The Veneto is the largest wine producing region in Italy. The region tops Tuscany in wine production and, alongside Milan’s Lombardy and Turin’s Piemonte, is a powerhouse of the industrial and industrious North. Experts regard Tuscany, Piemonte and Veneto as producing the highest quality wines in Italy, but Veneto’s wine-prowess is popularly overlooked within Italy and internationally. The Veneto gets ragged on for being industrial, but a modern mixture of industry and creativity is its strong point: the textiles of Treviso and Vicenza, Giuseppe Brion’s futuristic electronics, and the beauty of a 1980s steel Battaglin racing bike. Veneto wines are no exception.
There are similarities to Languedoc-Roussillon, France’s largest wine producing region, whose general alignment towards industrial wine has also opened specific spaces for exquisite Vins de Pays that don’t have to bend to the strict rules of the AOC. Those wines are redefining the tired assumption that Vins de Pays are universally unworthy. If there’s a lot of wine being made somewhere, there’s usually space for variation and creativity. Industrial Soave can be an uninspired table wine or a well-thought-out crowd-pleaser and Veneto winemakers are obsessed with using semi-dried grapes to exploit the Soave grape’s hidden flavors. It’s the same industrious trick that transforms Amarone’s somewhat boring grapes into one of the worlds most sought-after wines.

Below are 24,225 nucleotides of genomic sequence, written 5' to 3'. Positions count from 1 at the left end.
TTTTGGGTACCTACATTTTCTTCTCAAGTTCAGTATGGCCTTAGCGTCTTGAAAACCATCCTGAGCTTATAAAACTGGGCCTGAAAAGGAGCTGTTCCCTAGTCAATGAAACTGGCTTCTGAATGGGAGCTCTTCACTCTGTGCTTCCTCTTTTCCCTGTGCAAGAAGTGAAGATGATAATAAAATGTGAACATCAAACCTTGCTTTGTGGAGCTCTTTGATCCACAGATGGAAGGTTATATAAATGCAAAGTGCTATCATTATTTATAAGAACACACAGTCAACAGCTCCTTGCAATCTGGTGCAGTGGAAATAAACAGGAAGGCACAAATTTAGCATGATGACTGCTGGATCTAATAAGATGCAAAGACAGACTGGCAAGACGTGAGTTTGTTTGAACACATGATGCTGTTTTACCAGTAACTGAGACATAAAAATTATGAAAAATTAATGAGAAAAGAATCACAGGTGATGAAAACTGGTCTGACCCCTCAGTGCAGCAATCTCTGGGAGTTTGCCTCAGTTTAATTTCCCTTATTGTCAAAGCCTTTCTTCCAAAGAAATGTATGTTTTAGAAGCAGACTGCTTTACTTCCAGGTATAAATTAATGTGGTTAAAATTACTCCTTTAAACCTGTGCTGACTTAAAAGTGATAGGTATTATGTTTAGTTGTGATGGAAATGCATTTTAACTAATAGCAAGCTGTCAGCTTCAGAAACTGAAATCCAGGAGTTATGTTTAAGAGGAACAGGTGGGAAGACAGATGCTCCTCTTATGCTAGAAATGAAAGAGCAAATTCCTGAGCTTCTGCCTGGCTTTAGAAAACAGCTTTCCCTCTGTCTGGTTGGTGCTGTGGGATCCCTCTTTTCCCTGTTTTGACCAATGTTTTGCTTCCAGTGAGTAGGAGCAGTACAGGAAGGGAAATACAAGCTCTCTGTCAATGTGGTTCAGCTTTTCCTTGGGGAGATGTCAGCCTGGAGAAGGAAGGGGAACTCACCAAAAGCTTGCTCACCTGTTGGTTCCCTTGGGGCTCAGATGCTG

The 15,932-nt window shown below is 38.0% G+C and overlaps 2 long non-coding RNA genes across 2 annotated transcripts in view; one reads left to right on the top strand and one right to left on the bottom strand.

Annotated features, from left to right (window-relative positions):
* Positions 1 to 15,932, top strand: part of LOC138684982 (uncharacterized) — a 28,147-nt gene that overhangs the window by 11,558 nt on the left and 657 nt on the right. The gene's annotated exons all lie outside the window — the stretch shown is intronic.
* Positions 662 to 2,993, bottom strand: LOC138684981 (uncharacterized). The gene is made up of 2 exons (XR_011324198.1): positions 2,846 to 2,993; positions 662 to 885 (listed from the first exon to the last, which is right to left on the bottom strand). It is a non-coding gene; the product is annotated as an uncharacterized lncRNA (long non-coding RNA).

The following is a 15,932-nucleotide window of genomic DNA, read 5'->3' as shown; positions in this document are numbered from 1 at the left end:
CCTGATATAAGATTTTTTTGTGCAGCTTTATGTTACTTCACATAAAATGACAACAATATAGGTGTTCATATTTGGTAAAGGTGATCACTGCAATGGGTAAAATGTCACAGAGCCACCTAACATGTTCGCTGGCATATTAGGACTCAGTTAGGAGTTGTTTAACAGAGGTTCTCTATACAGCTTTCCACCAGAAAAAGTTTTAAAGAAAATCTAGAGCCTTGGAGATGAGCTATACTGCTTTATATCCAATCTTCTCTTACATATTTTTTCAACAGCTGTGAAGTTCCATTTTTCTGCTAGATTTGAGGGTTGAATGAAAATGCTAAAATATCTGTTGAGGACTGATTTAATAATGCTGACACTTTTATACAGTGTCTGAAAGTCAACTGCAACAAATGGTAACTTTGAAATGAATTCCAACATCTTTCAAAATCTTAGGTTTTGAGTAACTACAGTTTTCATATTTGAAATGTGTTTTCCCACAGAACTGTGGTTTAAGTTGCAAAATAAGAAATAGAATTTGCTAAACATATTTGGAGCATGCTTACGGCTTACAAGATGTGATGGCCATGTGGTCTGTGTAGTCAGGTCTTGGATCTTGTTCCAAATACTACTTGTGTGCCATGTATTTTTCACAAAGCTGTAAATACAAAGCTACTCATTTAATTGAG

Well-known Prosecco houses like Zonin and Ruffino are not artisanal, yet they make very enjoyable wine that’s regionally characteristic. In the Veneto, you’ll find rustic wine, industrial wine, ancient methods and clever innovations side by side. In each instance at a variety of price points with winners and losers at each level. It’s easy to fantasize about wine through the rural idyll, but wine is an industry and yielding an accessible quality product is a fair point of pride. All over the place, the year 1900 pops up as a landmark for the Veneto and it represents when industrial practices became widespread in the area. I aspire to inform about independent and unexpected wines as well as the history of this corner of Europe, so, for a moment I think it’s fair to consider the ways industrialization improved the wines of the region. Since the 1860s the Charmat tank method has been used in the Veneto to democratize prosecco production. However, by most accounts, it wasn’t until the 1960s that noteworthy large-scale Prosecco began to boom, alongside other fetish items of Italian industrial design.